Those companies that do use visualization tools have traditionally used them for post-attack illustration and not for analysis of real-time threats. But the integrated platforms described above, when paired with elegant and streamlined visualization, now give users the ability to quickly and accurately identify system vulnerabilities.
Real-time is a necessity
A few weeks ago, we wrote about the importance of knowing when real-time analytics can help your strategic decision making and security is one of the cases where it makes all the difference. When it comes to data-centric security, it is imperative that your platform possess the ability to process all of the information going in and out of your network in real-time.
Cybersecurity is getting more expensive, making smaller companies more vulnerable
It used to be the case that hackers would target massive corporations with large-scale cyberattacks intended to disrupt thousands of systems and make front page news. By contrast, the modern cyberattack is more likely to be a low-profile attack on confidential data, intended to go unnoticed. Smaller companies are the most vulnerable, because they can’t afford to implement and manage systems that track the big data moving through the endpoints of their organizations.
The software and human talent to enable this type of monitoring are not necessarily expensive, but the hardware to handle the processing of such massive amounts of data can be extremely costly. Thus, your security approach should depend chiefly on the value of the assets you are protecting.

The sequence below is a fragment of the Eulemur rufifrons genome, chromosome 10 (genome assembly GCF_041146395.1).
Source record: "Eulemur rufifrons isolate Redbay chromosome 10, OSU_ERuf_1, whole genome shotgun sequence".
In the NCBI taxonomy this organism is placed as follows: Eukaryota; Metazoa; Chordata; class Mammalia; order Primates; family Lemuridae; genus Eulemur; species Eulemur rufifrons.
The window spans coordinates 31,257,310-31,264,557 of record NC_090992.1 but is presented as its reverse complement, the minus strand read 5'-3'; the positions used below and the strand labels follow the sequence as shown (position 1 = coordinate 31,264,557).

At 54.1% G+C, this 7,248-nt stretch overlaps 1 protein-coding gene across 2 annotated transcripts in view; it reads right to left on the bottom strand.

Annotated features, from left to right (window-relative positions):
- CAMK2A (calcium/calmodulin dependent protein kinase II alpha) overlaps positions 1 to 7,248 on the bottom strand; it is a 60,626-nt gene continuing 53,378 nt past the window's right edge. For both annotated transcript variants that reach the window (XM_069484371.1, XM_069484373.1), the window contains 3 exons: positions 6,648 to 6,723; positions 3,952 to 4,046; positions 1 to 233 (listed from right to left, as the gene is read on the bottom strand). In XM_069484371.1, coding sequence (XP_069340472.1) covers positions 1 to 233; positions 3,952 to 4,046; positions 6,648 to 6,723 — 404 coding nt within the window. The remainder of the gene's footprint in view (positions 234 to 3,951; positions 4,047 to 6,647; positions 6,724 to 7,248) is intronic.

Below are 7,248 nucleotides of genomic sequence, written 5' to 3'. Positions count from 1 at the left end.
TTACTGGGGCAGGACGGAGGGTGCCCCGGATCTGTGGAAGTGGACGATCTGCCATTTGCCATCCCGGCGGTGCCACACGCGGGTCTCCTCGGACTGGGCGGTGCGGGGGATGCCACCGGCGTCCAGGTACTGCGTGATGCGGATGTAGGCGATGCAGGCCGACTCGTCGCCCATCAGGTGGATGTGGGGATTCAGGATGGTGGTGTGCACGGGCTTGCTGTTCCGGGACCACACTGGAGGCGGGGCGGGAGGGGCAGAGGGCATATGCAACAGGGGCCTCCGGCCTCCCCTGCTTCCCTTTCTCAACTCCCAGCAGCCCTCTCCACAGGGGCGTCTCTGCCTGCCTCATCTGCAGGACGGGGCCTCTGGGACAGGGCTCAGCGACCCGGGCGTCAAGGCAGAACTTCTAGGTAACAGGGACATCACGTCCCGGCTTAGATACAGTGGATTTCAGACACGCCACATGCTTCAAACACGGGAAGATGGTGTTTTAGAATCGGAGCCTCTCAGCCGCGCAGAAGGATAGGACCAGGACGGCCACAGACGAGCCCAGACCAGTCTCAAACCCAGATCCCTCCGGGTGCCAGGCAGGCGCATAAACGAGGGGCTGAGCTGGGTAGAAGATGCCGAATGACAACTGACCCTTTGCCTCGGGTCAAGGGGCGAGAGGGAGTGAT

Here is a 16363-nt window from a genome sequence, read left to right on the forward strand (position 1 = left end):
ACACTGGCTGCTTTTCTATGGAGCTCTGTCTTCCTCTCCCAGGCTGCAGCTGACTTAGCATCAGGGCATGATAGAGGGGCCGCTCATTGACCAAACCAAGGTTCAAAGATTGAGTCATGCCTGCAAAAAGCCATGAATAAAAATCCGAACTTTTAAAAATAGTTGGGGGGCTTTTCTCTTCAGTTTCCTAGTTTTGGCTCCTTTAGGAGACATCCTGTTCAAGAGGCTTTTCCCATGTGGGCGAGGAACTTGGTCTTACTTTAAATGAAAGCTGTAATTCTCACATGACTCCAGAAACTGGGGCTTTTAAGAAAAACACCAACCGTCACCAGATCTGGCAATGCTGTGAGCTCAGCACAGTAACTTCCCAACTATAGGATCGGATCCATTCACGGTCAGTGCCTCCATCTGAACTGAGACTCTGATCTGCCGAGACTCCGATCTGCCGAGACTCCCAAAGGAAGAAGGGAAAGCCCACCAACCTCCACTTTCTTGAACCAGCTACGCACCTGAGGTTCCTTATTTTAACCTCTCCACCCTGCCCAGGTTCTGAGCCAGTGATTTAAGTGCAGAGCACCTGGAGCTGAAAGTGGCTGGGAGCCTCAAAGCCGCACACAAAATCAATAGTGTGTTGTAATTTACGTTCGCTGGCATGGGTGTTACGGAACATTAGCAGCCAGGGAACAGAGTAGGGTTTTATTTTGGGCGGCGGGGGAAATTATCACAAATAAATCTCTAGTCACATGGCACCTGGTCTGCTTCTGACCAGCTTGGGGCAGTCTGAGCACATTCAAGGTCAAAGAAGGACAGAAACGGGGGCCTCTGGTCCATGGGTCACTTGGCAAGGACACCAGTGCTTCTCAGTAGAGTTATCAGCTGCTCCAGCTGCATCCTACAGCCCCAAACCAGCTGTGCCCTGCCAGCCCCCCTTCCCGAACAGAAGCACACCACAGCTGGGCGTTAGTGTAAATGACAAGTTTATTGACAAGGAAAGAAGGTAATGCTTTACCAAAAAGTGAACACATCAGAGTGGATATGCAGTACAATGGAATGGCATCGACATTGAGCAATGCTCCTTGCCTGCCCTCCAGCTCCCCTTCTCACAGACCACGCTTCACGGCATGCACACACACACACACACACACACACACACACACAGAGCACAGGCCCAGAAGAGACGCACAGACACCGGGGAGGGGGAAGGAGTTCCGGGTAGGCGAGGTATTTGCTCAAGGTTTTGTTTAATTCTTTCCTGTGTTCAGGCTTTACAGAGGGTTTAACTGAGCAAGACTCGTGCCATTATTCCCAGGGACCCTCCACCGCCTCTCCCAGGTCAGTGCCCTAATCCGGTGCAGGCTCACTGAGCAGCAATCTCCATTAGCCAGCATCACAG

Here are a few options for protecting your IT systems
Platfora and MapR offer a security solution that combines data transformation, visualization and analytics on top of a native Hadoop platform, allowing multiple varieties of data to coexist in a single repository. By combining the scalable platform with sensors at the gateways of the business IT infrastructure, the algorithms are able to detect irregularities and then present them in a visually digestible way to end-users.
Another platform, Sqrrl Enterprise, uses a three step, data-driven approach to expose threats and intrusions. It allows users to embark on “hunts” driven by established indicators or also “exploratory hunts,” driven by hypotheses and optimized using their automated analytics and machine learning processes. Then, by scouring current and historical network data coming in and out of your organization, Sqrrl is able to pinpoint threats that other security solutions would have ignored. In identifying and disrupting attacks, the system learns to generate new indicators to inform future hunts. And like all user-friendly platforms, it offers advanced risk scoring and visualization capabilities.
Automation and the big data it produces is a double edged sword; it brings huge business benefits but all of that data and reliance on technology also introduces major security challenges. Just like a recursive algorithm, though, it’s fascinating to see how these same technologies are being used to monitor and protect themselves.